Episode 3: The Woman with a Chronic Greeting Problem
I could not hide my surprise, and almost forgot my manners.
“Goo-Good Afternoon, ma,” I said to Mrs. Williams with a slight curtsy. If her presence at our gate was not enough shock for me, Mrs. Williams a.k.a Mama Tokunbo, shocked me even further when she returned my greeting with an exuberant,
“Ah, how are you my dear?” and actually tried to hug me. I took two steps backwards in fright.
Where on earth was the real Mrs. Williams and who was this impostor?
Two questions I would apparently never get answers to just gawking at her by the gate.
You see, Mrs. Williams was the selectively snobbish type. If you greeted her on an exceptionally good day, she might wave at you, manage a smile and go about her business.
On most days, she simply ignored my greeting altogether and pretended to be suffering from a temporary loss of hearing.
I had complained about Mrs. Williams’ bad habit to both parents on several occasions and the advice each parent gave me was unquestionable proof of the profound difference in their personalities.
My mother advised me to stop greeting her because respect was reciprocal and in her words, “it is not by force to greet people.”
Furthermore, and perhaps more importantly, my mother had suffered the same rubbish treatment from Mrs. Williams and had stopped greeting her. Her decision would be revised if and only if Mrs. Williams happened to greet her first.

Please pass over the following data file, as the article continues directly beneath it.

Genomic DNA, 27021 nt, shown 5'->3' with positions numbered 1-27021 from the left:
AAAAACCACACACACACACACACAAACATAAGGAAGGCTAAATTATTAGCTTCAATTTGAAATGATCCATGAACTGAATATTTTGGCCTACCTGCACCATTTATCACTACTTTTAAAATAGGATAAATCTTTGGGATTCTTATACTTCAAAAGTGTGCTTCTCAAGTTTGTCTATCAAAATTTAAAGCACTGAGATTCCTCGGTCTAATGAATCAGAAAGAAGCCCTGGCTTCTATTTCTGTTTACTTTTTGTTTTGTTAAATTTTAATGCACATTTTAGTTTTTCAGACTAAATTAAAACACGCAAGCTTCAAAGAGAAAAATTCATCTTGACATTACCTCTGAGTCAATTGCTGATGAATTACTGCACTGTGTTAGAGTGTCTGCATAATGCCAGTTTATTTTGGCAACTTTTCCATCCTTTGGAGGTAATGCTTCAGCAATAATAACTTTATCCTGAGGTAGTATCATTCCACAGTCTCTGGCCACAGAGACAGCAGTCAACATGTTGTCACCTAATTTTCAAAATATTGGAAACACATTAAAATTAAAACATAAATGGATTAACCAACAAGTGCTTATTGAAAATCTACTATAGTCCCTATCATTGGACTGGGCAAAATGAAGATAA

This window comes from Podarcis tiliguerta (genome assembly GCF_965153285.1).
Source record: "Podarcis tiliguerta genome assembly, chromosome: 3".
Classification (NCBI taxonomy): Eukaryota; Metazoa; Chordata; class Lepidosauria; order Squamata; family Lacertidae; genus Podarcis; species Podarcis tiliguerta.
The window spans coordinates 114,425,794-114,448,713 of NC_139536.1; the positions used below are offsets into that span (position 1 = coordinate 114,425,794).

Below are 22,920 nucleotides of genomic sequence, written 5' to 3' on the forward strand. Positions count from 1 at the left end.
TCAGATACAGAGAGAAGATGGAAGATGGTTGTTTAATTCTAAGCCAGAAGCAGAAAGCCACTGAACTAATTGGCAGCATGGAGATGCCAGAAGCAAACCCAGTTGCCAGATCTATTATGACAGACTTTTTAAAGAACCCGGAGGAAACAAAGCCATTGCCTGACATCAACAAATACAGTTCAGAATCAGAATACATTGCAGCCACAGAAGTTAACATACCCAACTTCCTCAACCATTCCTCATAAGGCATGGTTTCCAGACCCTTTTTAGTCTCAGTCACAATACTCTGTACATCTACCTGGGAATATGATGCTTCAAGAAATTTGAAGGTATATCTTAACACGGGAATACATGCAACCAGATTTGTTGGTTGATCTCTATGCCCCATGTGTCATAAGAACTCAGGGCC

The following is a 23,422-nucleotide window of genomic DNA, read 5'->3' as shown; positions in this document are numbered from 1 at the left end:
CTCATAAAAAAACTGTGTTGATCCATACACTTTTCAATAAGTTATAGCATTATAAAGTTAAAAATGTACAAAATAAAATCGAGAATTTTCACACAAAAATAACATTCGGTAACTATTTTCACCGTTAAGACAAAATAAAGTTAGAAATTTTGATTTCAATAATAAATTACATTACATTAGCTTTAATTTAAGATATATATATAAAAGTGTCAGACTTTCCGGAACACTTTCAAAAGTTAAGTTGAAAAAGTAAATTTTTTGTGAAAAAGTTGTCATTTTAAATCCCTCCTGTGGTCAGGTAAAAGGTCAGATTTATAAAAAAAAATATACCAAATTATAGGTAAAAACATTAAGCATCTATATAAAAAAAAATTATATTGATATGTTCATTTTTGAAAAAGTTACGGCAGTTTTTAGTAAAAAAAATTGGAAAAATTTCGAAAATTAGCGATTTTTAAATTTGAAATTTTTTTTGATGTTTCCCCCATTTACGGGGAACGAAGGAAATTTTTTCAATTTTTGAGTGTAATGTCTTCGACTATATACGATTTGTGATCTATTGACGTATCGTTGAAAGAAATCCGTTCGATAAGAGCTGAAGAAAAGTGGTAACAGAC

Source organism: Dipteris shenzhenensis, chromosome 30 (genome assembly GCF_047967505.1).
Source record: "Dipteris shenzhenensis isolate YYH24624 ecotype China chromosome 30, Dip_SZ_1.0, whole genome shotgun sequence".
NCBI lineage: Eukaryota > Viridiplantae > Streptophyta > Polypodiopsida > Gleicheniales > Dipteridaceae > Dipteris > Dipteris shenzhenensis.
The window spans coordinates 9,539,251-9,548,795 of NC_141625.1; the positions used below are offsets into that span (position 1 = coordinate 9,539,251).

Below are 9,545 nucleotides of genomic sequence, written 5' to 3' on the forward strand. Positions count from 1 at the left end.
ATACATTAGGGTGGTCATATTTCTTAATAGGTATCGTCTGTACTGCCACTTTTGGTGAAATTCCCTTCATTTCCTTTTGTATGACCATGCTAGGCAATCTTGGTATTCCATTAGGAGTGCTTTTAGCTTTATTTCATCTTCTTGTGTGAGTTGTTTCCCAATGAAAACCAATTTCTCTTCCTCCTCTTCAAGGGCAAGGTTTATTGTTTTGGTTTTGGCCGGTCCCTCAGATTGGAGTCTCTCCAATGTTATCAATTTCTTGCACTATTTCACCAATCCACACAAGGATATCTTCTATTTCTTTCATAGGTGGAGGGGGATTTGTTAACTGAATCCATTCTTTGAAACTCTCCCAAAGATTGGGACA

That life-changing event was yet to happen.
But my father took a different approach.
“Just continue greeting her. It’s the way we raised you. You don’t want to get used to being disrespectful to your elders.”
“But Daddy, respect is reciprocal,” I protested. “Why should I bother greeting a woman who has no intention of returning my greeting? I might as well greet the broom, the dustpan and the rake in the yard!”
“No, Enitan you can’t do that. She’s older than you. Greeting an elder is not a suggestion. It’s a requirement. Remember you will also grow to be her age one day and you won’t like it if young people withhold their greeting from you.”
I did not argue with my father on the issue anymore, but my prevailing thought at the time was:
“Well, I won’t be a bitter 40-something year old who is too big to open her mouth and respond to the greeting that’s being offered to her.”
Without telling either parent, I took a decision and picked my mother’s advice. I resolved to greet Mrs. Williams, if and only if she greeted me first.